As the end of the year approaches, most of us are fine-tuning our holiday shopping strategies and planning menus for gatherings of families and friends. The year began with such promise as we set ambitious goals to shed stubborn pounds and establish a consistent exercise plan. Perhaps some of us actually stuck to our plans, but there’s a good chance that a lot of us (myself included) fell off the wagon somewhere around April. If you’re like me, as you gaze into the coming onslaught of progressive dinners, gingerbread houses, and whole days indoors due to Snowpocalypse 2014, you may sigh and just give up a little. After all, in several weeks, we’ll be enthusiastically scribbling aspirational resolutions that we’ll desperately try to bring to life yet again.
But take a moment for a reality check – a technology reality check. If we identify key roadblocks to our health, we have a better chance of sidestepping that ditch of despair. Consider the following:
This is where technology comes into play. There are many apps that promise to help us achieve our goals. But what apps do we keep, and which ones do we ditch? Personally, the health apps that remain on my phone are the ones that require the least amount of interaction from me. In general, the most successful apps are the ones that are engaging and can help us easily navigate roadblocks.
This week, we rounded up the 5 most downloaded iOS health apps and took a look at how they maintained success. Why do people like these apps so much – and how can you replicate their success factors?
MyFitnessPal (for iOS), Cost: Free
MyFitnessPal is a calorie counter and exercise tracker that allows you to track input (calories from food consumed) and output (calories expended during exercise and activity) to provide visibility into how your behavior affects your goal progress. The app uses the statistics you enter – height, weight, age, gender, and activity level – to help you lose, gain, or maintain your weight level.
Users of this app praise it as being a major component of their success. Why? MyFitnessPal eases data entry barriers by utilizing a database of foods, drinks, and activity that makes the process of keeping track of everything quick and (mostly) accurate. When most of the work has been done for you (with item auto-population, long lists of common foods, and simple portion estimation) you are more likely to continue. The easy-to-interpret graphs and progress indicators also provide visibility into how food and activity choices affect progress. However, the database isn’t complete, and you may find that less mainstream meals or ingredients are not included – you’ll have to manually enter those items to include them in your diary.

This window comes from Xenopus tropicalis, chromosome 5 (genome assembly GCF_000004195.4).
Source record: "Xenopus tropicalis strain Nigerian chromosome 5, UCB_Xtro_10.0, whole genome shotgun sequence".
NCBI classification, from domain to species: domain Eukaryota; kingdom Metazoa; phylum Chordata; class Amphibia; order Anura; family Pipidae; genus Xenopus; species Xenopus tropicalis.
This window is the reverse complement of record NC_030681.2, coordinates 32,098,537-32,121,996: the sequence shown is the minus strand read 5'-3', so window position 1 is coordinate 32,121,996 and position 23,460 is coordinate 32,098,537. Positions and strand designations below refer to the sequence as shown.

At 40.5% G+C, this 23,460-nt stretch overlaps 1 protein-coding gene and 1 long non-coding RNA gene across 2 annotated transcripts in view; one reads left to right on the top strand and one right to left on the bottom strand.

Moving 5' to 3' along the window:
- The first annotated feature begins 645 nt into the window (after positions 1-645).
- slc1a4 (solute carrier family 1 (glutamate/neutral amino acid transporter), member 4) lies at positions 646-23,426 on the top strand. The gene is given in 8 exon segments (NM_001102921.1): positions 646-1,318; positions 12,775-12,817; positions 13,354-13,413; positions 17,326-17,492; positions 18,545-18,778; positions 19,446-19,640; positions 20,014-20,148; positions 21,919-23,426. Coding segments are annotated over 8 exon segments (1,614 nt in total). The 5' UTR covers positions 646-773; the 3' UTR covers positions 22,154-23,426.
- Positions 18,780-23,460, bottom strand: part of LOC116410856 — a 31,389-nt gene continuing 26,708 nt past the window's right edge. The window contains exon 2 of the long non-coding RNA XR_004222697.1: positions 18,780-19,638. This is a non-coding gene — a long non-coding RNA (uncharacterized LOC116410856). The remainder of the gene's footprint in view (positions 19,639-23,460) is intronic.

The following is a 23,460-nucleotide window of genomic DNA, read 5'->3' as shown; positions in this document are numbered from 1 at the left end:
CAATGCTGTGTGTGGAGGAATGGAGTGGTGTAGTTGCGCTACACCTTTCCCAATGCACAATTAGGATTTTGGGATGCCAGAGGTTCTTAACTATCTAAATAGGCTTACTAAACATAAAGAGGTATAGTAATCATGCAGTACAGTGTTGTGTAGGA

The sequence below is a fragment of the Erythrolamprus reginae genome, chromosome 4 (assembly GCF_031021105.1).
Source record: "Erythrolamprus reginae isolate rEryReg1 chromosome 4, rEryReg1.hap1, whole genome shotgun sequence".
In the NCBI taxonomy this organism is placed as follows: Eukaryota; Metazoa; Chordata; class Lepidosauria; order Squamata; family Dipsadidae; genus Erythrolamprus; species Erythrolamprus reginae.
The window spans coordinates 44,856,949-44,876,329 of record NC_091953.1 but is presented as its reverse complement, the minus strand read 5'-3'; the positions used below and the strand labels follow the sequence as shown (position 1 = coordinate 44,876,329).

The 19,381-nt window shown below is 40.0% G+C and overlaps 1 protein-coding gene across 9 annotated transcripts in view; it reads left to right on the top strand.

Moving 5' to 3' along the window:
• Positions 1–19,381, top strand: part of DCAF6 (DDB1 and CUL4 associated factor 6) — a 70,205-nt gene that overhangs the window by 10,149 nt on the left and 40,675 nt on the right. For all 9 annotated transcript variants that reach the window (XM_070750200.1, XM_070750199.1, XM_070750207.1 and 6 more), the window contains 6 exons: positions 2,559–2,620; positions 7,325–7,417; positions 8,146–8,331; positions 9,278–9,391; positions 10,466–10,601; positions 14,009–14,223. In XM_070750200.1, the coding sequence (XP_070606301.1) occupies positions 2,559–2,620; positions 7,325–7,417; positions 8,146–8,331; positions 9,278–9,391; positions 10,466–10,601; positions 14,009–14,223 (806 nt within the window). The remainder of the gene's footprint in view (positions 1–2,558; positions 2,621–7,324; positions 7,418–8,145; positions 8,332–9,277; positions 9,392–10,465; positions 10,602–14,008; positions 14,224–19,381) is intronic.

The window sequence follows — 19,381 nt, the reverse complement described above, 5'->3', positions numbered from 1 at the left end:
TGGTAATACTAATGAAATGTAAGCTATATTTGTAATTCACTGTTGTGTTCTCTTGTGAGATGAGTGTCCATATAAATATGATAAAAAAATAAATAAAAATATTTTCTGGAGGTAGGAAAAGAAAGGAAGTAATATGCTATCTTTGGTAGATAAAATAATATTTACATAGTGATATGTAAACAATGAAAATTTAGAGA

Additionally, other popular devices and apps (like FitBit, Jawbone UP, RunKeeper, and MapMyRun) can connect to MyFitnessPal and automatically add data from activities to your diary. Users with an iPhone 5s or later versions can use MyFitnessPal to count the number of steps they take daily.
MyFitnessPal has also found success because it builds community and connection through its app and social media. Users can engage with their friends through the app by making their food diary public, posting status updates, and offering encouragement and advice. Forums and connections to social media also broaden the ways that people can connect with each other to share the experience of achieving goals.
Sleep Cycle Alarm Clock (for iOS and Android), Cost: $0.99
The Sleep Cycle Alarm Clock is a system that wakes you up in your lightest sleep phase. The app tracks your sleep cycles through an accelerometer in your phone to monitor movements, which determines which sleep phase you’re in and, according to the company, results in more restful sleep.
The Sleep Cycle Alarm Clock likely works well because it requires little data entry – it calibrates itself over the first few nights of sleep and continues to learn and improve over time. The app also passively keeps track of the number of steps you take during waking hours and counts this as “activity”. Further, you can add “Sleep notes” and “Wake up mood” to the app, noting personal observations about your night’s sleep. Users can view trends and patterns in graphs such as “Time in bed vs. Went to bed” and “Went to bed per day of the week.”
Sleep Cycle also minimizes things that are counterproductive to restful sleep. For example, it mutes incoming message notifications when it is running (no more buzzing email alerts at 3 a.m.!). Sleep Cycle Alarm Clock now has full support for iOS 8 and Apple’s Health app, too. This means that data from Sleep Cycle – such as bedtime, wake time, sleep quantity, and sleep quality – can be automatically synched with Apple’s Health app.
Nike+Running (for iOS and Android), Cost: Free